Depending on the phase of the moon, the situation, and the child/adult, one day what you do is acceptable and the next day you’ve over-stepped a boundary. I guess that’s why there isn’t a job description for being a parent. It’s not like math where you add two numbers together and you consistently come up with the same answer (unless math is not your strength). As a parent, sometimes you add two actions together and you get one result. Another time you add the same two actions together and you’re in the dog house. Apparently, being a parent is not an exact science.
In addition to understanding the line, there’s also the excitement of dealing with the emotions tied to that line. One minute you’re feeling indignation about how your child is being treated, and the next you’re feeling indignation because your child is not happy with you about what you did to fix, and again I use the term loosely, the situation. While children want to be independent you, well, want to be a parent.
The level of conflict (and indignation) varies by child, situation, and possibly distance from the parent. It’s a lot harder to take corrective action from a distance, but, fortunately, at least for the parent, the ability to give advice knows no bounds. Don’t get me wrong. I’m awesome, and I would never do anything to irritate my children. I’ve just heard stories from other parents.
The truth is that I’ve dabbled in crossing the line. Yes, I admit it. I’ve tried it. I’ve experienced the emotional turmoil of being able to empathize with my children and the corresponding turmoil of deciding what to do. Sometimes your decision works and the corresponding lovefest, at least on your side, makes all the other wrong decisions just a distant memory.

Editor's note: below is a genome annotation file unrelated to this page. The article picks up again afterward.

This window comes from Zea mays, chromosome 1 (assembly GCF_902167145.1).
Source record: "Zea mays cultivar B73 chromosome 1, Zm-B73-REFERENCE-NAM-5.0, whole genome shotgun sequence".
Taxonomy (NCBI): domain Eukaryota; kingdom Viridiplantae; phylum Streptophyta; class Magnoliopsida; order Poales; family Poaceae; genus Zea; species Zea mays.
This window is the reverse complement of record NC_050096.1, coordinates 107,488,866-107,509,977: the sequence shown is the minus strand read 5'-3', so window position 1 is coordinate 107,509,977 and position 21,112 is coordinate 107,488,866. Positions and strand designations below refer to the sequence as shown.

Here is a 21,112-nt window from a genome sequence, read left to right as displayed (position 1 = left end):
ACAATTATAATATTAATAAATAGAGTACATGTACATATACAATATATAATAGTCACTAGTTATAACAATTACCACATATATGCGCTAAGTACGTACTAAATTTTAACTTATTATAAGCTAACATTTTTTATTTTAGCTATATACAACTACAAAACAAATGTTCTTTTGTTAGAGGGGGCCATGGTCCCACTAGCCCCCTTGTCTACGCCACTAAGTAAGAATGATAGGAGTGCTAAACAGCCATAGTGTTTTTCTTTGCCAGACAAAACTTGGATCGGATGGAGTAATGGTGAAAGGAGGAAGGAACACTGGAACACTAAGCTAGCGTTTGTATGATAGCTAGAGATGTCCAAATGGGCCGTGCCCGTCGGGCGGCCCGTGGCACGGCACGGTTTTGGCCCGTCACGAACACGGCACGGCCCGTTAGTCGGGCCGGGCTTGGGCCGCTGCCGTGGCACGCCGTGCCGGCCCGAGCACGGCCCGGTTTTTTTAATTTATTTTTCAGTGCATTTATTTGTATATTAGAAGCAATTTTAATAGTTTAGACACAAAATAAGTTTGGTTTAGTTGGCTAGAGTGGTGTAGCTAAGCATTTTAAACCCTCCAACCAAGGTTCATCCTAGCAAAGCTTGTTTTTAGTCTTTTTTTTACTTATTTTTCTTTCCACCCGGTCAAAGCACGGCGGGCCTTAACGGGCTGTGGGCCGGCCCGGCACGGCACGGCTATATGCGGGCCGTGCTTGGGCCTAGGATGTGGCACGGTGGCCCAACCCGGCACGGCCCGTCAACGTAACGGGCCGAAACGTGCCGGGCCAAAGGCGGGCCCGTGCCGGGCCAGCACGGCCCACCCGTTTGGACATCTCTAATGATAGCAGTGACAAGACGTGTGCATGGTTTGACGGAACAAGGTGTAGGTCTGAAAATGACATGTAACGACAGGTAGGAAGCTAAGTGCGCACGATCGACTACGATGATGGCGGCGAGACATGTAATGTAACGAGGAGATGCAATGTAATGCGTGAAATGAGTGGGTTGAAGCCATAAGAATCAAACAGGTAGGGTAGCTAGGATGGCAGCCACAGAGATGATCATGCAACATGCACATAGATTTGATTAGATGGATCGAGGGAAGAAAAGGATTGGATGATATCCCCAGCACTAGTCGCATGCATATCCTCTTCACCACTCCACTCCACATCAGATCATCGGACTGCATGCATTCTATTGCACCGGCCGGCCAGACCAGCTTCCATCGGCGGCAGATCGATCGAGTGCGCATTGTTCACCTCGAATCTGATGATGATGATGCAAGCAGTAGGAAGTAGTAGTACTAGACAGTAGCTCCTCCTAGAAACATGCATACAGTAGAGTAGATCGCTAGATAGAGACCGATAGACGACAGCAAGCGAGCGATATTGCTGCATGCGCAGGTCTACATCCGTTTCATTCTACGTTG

When your children, out of the blue, give you a hug, it means that you’ve figured out, at least a few times, how to walk the line. Sometimes, even without a full moon, you hear those magical words, “I love you” or “thanks”. You feel a sense of pride. You can identify with Johnny Cash’s song, “I Walk the Line,” when he says:
You've got a way to keep me on your side.
You give me cause for love that I can't hide.
For you I know I'd even try to turn the tide.
Because you're mine, I walk the line.
Although Cash isn’t referring to his children, I can see how his words could be used to describe the relationship between a parent and child. The deep love parents feel for their children means being on their side no matter what happens and being overwhelmed (sometimes out of the blue) to the point of hugging them in public. I’d do anything possible to make my children happy; however, sometimes I have to take a minute to think about whether I’m walking the line or crossing the line. They say a mother’s greatest gift is love. The second greatest gift must be keeping that love (or at least the need to fix things) in check…at least enough to walk the line.
Over 30-years of writing experience, over five years as a cancer survivor, and a lifetime purveyor of wit and laughter.